The Lawyers and Conveyancers Disciplinary Tribunal has made three findings of professional misconduct in relation to a New Zealand lawyer.

The lawyer acted inappropriately with junior female colleagues on three separate occasions. The instances can each broadly be covered by sexual harassment.

In the first instance, the lawyer took two female law clerks out to lunch where they shared two bottles of wine. The lawyer then took the clerks to a bar and supplied more alcohol before taking them into a sex store. The lawyer then took the clerks to another bar before returning to the office at 5pm.

The clerks noted that they were worried the incident would mean that they would not get a graduate role with the firm.

In the next instance, the lawyer hosted a client lunch with a female junior solicitor. During the lunch, the lawyer patted the solicitor’s knee multiple times. The lawyer also rubbed the solicitor’s shoulders and touched her hair. The solicitor said she felt particularly uncomfortable, noting that the lawyer was slurring his words during the lunch.

In the final instance, the lawyer sent multiple emails to a first-year solicitor. The lawyer made inappropriate comments to the solicitor and repeatedly asked her to go out for coffee with him. On one evening the lawyer asked the solicitor out to dinner, which occurred soon after the second incident and a meeting about his behaviour with senior partners in the firm.

The Tribunal found that each of these instances amounted to misconduct. Misconduct is defined under the Lawyers and Conveyancers Act as when a person’s conduct would reasonably be considered “disgraceful and dishonourable” by lawyers of good standing.

In terms of the first instance, the Tribunal noted the particular power imbalance between senior and junior lawyers, and that the lawyer had taken advantage of his position in the firm. Given the power imbalance, the amount of alcohol consumed and the adult sex store, the Tribunal decided the lawyer’s behaviour clearly reached the standard of dishonourable and disgraceful.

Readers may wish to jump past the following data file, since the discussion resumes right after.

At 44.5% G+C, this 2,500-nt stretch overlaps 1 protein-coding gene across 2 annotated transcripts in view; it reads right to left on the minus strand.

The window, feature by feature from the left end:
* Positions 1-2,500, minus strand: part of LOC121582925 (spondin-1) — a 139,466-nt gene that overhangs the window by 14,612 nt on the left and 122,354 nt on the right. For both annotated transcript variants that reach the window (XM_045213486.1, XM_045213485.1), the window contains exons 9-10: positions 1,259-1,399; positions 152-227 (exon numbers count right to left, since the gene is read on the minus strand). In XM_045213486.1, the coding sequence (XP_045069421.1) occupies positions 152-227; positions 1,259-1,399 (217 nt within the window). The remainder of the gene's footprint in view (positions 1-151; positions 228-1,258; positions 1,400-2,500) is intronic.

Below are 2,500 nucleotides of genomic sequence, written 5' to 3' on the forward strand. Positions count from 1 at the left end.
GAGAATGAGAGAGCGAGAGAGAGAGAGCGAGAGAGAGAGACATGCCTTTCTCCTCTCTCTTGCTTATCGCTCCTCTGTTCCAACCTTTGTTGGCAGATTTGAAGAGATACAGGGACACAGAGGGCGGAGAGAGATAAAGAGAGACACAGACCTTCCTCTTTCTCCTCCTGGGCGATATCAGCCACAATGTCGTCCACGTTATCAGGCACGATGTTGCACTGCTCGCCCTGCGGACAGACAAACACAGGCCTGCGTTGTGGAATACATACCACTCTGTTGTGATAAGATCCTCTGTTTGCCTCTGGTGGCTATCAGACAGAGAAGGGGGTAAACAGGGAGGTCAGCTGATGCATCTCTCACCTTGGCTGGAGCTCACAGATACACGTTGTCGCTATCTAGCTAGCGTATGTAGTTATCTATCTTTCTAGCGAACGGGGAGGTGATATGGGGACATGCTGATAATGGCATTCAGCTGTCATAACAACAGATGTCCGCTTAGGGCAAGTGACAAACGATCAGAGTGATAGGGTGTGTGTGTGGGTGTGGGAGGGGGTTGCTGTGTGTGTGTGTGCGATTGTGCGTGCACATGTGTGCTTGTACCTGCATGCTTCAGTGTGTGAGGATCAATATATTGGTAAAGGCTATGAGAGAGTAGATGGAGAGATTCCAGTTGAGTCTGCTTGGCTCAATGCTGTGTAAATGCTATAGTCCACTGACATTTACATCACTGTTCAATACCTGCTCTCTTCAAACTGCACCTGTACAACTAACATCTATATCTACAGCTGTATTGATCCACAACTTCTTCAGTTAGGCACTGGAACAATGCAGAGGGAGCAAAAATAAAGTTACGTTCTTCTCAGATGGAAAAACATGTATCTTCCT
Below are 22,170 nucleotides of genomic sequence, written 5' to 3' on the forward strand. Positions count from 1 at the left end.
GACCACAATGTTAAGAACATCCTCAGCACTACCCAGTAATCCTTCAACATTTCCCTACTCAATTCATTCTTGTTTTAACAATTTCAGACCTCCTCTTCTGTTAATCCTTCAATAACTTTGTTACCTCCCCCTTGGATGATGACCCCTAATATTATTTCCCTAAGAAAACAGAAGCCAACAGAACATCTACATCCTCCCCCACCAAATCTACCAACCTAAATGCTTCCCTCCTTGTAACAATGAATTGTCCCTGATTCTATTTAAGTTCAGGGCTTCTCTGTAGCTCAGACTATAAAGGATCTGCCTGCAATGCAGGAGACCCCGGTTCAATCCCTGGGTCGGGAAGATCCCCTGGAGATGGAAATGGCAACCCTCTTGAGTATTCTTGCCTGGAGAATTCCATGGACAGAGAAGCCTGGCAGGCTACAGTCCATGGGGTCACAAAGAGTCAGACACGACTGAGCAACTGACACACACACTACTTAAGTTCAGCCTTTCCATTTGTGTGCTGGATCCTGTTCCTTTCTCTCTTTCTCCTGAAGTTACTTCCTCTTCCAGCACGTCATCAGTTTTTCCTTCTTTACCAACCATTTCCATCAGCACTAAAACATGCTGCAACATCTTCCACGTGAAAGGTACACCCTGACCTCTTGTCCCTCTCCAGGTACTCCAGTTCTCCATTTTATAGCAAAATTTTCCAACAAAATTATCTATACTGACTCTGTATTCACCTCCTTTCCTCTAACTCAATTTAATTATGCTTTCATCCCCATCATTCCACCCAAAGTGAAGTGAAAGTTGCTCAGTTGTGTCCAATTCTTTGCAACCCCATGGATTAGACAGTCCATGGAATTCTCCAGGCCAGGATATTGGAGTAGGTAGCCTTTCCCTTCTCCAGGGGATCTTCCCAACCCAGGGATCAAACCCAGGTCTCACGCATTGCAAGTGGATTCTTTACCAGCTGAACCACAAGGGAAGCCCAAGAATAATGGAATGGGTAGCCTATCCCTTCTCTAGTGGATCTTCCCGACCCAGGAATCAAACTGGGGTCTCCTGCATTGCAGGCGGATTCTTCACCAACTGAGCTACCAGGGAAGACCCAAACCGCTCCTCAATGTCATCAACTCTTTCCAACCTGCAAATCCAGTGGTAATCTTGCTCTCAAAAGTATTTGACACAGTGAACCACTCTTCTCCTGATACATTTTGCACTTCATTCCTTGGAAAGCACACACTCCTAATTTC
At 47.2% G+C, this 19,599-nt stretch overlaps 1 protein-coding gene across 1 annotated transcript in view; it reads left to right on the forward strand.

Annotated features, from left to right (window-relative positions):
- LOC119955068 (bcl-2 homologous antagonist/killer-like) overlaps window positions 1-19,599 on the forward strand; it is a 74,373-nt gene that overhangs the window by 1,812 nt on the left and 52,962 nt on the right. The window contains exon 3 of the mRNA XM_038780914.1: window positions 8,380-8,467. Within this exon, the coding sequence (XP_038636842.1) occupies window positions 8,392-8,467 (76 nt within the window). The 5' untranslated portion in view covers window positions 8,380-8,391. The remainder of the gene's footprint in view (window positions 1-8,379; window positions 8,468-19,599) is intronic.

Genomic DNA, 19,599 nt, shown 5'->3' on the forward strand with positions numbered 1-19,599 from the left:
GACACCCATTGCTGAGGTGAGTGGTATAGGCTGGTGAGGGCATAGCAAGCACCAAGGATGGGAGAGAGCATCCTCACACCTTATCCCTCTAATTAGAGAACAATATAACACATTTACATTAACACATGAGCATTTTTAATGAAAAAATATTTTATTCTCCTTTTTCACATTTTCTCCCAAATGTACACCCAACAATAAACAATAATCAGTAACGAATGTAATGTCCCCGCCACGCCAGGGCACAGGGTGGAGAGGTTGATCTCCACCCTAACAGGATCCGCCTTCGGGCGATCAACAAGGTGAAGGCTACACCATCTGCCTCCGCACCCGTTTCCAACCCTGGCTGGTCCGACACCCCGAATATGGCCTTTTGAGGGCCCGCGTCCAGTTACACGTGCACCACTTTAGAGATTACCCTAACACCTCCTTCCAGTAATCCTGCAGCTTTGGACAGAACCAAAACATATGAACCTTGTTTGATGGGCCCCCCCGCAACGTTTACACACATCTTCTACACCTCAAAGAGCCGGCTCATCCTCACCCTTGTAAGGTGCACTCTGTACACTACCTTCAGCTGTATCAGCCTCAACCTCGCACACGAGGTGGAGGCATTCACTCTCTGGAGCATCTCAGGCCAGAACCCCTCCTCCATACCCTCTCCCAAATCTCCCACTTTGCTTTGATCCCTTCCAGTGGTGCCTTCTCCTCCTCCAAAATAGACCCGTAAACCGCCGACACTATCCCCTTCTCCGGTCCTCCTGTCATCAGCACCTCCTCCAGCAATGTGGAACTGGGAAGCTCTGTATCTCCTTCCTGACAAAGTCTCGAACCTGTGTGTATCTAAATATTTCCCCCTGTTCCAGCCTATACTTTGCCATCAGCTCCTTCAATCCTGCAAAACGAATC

The Tribunal also decided that touching a junior lawyer on the knee, shoulders and hair is dishonourable and disgraceful behaviour.

In relation to the final incident, the Tribunal decided that the chain of persistent emails showed a lack of concern for the clear power imbalance between the lawyer and his junior colleagues.

The emails continued despite a meeting with senior partners regarding his inappropriate behaviour and alcohol consumption on previous occasions. The Tribunal decided this behaviour crossed the boundary of “unacceptable” into dishonourable and disgraceful.

The Tribunal has not yet decided the lawyer’s penalty for his misconduct in the workplace.

It is important to know your professional obligations as a lawyer. If you are confused about these obligations, it pays to seek advice from a professional with experience in the area.

 

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Alan Knowsley and Hunter Flanagan-Connors